In addition, Justice Mills had to consider whether the removal of the luminaire legally caused the damages suffered. This causation analysis is rooted in assessing remoteness – specifically, whether the plaintiff’s harm was a reasonably foreseeable consequence of the removal of the luminaire. If it was not reasonably foreseeable, then the harm would be too remote.

The Court of Appeal noted that the remoteness inquiry within the causation analysis is distinguishable from the foreseeability inquiry within the duty of care analysis because remoteness focuses on the actual injury suffered by the plaintiff whereas the duty of care analysis focuses on the type of injury.

Novus Actus Interveniens

The question of intervening acts arises in the causation analysis. The correct analysis was:

  1. whether the Town of Milton’s alleged failure to inspect was reasonably foreseeable at the time of Milton Hydro’s assumed negligent removal of the luminaire; and
  2. whether the Town’s alleged negligence compounded Milton Hydro’s earlier assumed negligence, or whether it fully broke the chain of causation and fully stopped the consequences of Milton Hydro’s first act.

Justice Mills was also required to consider whether the harm to the plaintiff would have occurred despite Milton Hydro’s removal of the luminaire. In short, whether the Town’s alleged failure to inspect was the only cause of the harm and that Milton Hydro’s negligence played no role.

Court of Appeal – Decision

A three member panel of the Court of Appeal unanimously found that Justice Mills’ legal analysis was flawed, as she conflated her duty of care analysis with her causation analysis, and erred in her consideration as to whether the Town of Milton’s alleged negligence constituted an intervening act that wholly broke the chain of causation. The appeal was allowed, the dismissal of the third party claim was set aside, and the third party claim was remitted for trial with the main action.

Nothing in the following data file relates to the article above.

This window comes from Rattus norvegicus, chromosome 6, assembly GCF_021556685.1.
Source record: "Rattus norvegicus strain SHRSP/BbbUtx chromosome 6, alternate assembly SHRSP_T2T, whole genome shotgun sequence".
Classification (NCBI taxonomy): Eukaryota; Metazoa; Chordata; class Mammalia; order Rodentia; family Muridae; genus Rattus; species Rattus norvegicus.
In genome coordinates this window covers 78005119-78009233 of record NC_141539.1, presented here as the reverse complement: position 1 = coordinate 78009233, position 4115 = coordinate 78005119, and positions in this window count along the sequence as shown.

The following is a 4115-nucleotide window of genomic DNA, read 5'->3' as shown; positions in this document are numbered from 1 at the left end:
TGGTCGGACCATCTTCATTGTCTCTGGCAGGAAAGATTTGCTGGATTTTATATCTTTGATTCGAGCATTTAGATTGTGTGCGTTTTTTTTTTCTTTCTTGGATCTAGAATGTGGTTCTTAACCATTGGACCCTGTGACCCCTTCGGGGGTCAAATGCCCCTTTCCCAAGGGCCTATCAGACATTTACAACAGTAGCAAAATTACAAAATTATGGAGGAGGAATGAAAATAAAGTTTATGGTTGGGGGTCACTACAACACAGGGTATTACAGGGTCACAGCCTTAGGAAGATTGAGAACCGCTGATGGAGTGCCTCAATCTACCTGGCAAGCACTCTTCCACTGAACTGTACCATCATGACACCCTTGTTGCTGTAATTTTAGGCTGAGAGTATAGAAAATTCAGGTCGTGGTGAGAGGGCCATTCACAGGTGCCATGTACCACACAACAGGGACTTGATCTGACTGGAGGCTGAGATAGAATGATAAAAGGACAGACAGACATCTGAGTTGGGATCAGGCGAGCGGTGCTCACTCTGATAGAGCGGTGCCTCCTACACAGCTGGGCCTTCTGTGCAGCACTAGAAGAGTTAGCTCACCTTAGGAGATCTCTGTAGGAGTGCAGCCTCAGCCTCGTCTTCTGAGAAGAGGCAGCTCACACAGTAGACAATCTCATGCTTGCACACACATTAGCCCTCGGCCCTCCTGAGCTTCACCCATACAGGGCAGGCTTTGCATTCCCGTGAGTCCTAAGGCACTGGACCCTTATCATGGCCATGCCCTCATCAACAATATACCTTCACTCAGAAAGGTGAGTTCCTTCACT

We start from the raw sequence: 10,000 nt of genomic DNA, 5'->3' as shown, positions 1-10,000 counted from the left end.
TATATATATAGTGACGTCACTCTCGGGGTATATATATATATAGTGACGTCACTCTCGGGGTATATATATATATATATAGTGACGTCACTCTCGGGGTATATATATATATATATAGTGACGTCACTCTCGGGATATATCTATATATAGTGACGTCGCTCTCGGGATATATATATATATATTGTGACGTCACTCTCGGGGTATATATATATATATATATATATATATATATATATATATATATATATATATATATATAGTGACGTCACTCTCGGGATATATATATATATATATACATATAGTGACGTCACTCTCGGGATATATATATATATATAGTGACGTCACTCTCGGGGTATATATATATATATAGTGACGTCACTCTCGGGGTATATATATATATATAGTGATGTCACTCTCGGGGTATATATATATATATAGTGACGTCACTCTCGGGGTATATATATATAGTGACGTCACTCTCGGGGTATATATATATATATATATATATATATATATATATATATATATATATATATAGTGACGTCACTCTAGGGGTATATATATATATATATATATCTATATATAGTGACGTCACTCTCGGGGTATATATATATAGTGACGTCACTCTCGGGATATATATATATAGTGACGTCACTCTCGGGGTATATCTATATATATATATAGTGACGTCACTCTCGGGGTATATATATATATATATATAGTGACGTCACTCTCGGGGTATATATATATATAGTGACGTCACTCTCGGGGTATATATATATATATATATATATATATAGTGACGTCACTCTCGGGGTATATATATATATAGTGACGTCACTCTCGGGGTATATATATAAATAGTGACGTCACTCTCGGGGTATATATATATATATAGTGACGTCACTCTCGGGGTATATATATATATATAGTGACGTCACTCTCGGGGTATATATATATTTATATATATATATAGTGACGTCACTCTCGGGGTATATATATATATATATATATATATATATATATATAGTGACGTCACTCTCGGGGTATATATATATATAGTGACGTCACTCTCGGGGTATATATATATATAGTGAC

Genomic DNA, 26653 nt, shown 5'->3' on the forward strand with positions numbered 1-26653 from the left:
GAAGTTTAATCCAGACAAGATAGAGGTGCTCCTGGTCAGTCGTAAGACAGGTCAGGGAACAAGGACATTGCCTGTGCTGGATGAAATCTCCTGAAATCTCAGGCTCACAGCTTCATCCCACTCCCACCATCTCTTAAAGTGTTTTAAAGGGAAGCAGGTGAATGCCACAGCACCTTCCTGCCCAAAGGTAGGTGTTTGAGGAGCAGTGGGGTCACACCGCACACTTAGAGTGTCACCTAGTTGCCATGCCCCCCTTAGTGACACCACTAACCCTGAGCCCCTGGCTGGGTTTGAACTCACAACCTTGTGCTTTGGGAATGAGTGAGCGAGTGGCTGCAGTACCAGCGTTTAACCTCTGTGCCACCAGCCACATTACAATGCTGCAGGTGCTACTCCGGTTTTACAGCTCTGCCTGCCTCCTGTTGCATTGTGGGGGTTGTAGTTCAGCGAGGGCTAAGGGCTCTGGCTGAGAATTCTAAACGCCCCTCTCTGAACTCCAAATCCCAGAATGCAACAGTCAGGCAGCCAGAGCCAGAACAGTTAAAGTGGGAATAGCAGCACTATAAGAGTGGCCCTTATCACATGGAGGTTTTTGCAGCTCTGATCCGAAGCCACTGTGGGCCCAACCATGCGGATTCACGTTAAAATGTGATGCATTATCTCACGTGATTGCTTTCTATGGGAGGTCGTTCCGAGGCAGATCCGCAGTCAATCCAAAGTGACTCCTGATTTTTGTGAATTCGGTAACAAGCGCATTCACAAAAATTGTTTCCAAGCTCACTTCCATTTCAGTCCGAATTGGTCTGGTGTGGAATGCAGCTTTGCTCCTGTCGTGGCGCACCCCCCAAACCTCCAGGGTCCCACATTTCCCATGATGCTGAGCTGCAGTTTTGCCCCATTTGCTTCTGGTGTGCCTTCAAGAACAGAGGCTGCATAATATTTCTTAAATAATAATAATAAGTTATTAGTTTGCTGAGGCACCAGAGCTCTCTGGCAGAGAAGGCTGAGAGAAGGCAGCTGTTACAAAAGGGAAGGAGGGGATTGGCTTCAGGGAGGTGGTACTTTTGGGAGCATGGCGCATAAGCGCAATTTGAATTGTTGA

In rendering their decision, the Court of Appeal emphasized the following:

  • foreseeability and proximity properly fall under the duty of care analysis, and are distinct from foreseeability and remoteness which properly fall under the causation analysis;
  • the relevance of a potentially intervening act should not be considered until the causation analysis;
  • alleged statutory duties do not necessarily mean that a common law duty of care cannot be owed by another;
  • subsequent negligence of a party may not necessarily extinguish original negligence;
  • the passage of time, by itself, does not necessarily determine foreseeability or proximity under the duty of care analysis or the causation and intervening act analysis;
  • the time for determining foreseeability is at the time of the allegedly tortious act.


The passage of time does not, alone, diminish a party’s negligence. Just because they have been lucky or fortunate and their negligence has not caused any harm for days, months or years does not mean that the original act was not negligent and that liability cannot attach for same.

In order for an act to be considered an intervening act, the act must entirely break the chain of causation such that it can be considered be the only cause of the harm.